IF YOU have to deal with upset customers or difficult situations, you will know how stressful these encounters can be. Here are some guidelines you may find useful:
Seven general rules
1.Don't take an upset customer's rantings and ravings personally.
Don't get emotionally hooked. When you let him "push your buttons", you lose. When you respond emotionally with anger, sarcasm, frustration or tears, you cannot respond rationally. He wants to upset you because he thinks you will give him what he wants to get rid of him.
2. Make it a game or a challenge.
See how many upset customers you can turn around. Winning an angry customer over and getting him to be reasonable is an achievement. With each little "victory", you will gain confidence and improve your coping skills too.
3. Look for the "gifts" that upset customers offer you.
These "gifts" are what people can teach you about dealing with ugly human behaviour. The better you deal with angry customers, the fewer upset people you will have in your life. People will see through your body language and from your composure that you are confident you can find a solution without getting rattled.
4. Use psychology.
Understand that obnoxious customers are often embarrassed because they made a mistake and want to blame it on you.
5. Always be professional.
Respond by being reasonable, firm, pleasant, mature and professional to show that you are going to do what you think is right no matter how obnoxious the customer gets. Some people think that being rude is the only way to get action.
6. Don't give away the store to shut a customer up.
That rewards his behaviour and teaches him, and others, that acting belligerently is the way to get what he wants.
7. Put things in perspective.
Remind yourself that this abusive person must really have problems if this is how he treats others. He does not respect himself, so he does not show respect for others. But he does not know what you know about how to get people to do what you want - happily.
Seven specific actions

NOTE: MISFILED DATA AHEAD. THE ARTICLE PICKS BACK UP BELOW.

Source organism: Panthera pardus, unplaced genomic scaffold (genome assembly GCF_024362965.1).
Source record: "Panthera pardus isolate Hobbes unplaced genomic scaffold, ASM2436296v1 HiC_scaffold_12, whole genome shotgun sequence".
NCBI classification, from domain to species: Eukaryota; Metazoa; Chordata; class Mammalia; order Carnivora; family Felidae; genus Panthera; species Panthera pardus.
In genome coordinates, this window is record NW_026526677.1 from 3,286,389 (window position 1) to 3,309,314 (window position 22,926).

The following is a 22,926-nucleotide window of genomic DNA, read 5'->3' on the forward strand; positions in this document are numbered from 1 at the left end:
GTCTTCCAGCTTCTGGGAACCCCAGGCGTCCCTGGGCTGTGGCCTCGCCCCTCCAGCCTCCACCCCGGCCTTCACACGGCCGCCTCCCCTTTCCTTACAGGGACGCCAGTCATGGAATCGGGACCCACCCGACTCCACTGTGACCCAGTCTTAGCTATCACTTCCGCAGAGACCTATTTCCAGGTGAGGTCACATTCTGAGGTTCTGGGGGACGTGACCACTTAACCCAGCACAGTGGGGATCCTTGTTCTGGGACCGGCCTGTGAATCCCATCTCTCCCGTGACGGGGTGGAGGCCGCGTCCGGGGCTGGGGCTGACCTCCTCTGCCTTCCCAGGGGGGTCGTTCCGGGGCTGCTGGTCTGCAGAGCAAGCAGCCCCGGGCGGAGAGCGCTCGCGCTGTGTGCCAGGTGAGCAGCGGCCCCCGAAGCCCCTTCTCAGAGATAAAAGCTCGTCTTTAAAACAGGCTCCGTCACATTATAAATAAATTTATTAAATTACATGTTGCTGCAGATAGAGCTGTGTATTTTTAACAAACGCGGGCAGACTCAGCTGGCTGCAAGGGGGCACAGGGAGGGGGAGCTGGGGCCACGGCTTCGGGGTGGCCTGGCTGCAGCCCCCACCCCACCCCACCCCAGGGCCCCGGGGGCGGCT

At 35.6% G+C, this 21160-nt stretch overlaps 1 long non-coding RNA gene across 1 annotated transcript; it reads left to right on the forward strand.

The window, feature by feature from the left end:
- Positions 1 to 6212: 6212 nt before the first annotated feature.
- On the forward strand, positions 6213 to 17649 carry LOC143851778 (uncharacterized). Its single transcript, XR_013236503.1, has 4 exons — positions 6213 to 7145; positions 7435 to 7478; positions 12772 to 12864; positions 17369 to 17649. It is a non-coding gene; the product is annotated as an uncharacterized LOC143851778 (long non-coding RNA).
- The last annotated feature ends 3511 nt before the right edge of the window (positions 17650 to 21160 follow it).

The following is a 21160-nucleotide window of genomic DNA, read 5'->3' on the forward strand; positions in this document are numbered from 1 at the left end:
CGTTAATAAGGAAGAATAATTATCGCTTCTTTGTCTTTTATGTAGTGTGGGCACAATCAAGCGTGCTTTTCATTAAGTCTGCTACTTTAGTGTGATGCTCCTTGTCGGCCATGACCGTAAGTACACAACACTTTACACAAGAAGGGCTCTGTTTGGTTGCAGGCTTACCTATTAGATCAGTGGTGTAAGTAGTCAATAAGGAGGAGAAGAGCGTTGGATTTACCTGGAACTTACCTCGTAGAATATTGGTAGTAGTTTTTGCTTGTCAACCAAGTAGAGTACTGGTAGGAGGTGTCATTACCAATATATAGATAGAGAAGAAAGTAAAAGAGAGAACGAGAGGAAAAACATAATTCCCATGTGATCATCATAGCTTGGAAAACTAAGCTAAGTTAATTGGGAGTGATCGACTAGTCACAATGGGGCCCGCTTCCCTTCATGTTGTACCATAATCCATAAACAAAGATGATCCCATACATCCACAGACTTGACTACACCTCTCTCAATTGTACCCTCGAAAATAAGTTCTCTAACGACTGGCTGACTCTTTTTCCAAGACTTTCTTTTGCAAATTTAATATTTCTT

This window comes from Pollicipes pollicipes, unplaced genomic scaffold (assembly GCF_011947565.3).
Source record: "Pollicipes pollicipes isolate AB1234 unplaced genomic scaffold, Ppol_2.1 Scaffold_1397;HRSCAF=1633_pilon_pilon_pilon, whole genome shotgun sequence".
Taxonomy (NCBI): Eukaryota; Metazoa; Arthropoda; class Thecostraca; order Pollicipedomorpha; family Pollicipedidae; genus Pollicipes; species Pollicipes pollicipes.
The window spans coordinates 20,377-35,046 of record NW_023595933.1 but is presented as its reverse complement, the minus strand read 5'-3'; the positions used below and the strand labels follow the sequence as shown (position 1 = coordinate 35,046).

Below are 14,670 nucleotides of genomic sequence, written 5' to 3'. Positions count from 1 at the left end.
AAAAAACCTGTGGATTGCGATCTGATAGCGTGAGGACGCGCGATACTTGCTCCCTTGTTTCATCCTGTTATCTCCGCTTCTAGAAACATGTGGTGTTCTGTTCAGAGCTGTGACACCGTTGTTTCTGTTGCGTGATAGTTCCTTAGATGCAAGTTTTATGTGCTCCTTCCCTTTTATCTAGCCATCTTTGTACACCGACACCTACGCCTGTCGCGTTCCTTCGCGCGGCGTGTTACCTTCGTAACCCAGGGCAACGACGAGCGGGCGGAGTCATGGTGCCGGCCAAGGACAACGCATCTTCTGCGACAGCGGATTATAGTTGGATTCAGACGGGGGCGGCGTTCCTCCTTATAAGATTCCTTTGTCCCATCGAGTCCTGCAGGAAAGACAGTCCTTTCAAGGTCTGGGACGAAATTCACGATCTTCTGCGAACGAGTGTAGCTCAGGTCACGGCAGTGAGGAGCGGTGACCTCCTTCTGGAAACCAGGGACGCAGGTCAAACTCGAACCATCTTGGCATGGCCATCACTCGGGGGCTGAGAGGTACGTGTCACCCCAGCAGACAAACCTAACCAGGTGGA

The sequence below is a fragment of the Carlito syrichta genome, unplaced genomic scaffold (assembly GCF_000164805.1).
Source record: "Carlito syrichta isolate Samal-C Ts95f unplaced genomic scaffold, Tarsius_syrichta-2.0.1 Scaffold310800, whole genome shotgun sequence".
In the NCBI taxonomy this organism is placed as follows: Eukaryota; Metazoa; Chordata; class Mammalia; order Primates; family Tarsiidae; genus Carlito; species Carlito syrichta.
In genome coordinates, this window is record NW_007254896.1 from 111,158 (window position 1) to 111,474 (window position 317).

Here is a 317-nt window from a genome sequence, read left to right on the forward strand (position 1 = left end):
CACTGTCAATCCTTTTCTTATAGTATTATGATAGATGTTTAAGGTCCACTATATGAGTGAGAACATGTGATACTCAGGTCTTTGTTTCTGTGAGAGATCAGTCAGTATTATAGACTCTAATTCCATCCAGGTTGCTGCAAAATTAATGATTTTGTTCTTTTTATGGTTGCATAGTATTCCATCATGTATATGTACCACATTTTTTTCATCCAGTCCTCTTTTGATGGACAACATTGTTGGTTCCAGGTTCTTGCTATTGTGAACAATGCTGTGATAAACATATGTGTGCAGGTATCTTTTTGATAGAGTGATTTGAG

1. Listen fully and don't interrupt.
If you do, it will escalate an upset customer's anger. Take notes but look up often to maintain eye contact. Assume body language that shows you are interested and concerned.
2. Use a respectful tone.
Even though you do not respect the person's behaviour, use a calm but concerned tone of voice. Don't get distracted.
3. Remove him from the main customer area, if possible.
An angry customer who rants and raves to get attention knows that many people will give him what he wants to shut him up quickly.
4. Let him cool off if he is on the phone.
Tell the angry customer that you need to research the situation and possible solutions, and ask if you may call him back. Then do so at the appointed time. He probably will have calmed down by the time you call him back.
5. Talk about what you can do, not what you can't do.
Put it positively. Don't talk about the "policy". This will anger him more.
6. Use the "broken record" technique.
Repeat firmly, yet politely, what you can do for him.
7. Ignore his impoliteness and cursing.
A customer is really lashing out at your organisation, even though he may say, "You're incompetent" in a variety of ways.
If you allow his words to offend you, you have lost your objectivity and control, and he has won.
Edit his comments in your head so that you can make sense of his words without getting upset.
For example, if he says: "You're a fool. Why did you get this wrong? Who would ever hire an incompetent worker like you?"
You can translate this into: "He's really upset. Something is wrong. What can I do to help set it right?"
An important point to remember is that you cannot please everyone.
You should do the best you can, but there are some customers whom your organisation can do better without.
It is the management's responsibility to determine if this customer is one that should be encouraged to utilise someone else's services.
Upset customers can be unnerving. But with the right attitude and techniques, many of these people can be turned into satisfied, loyal customers.
It is not always easy, but it is worth the effort.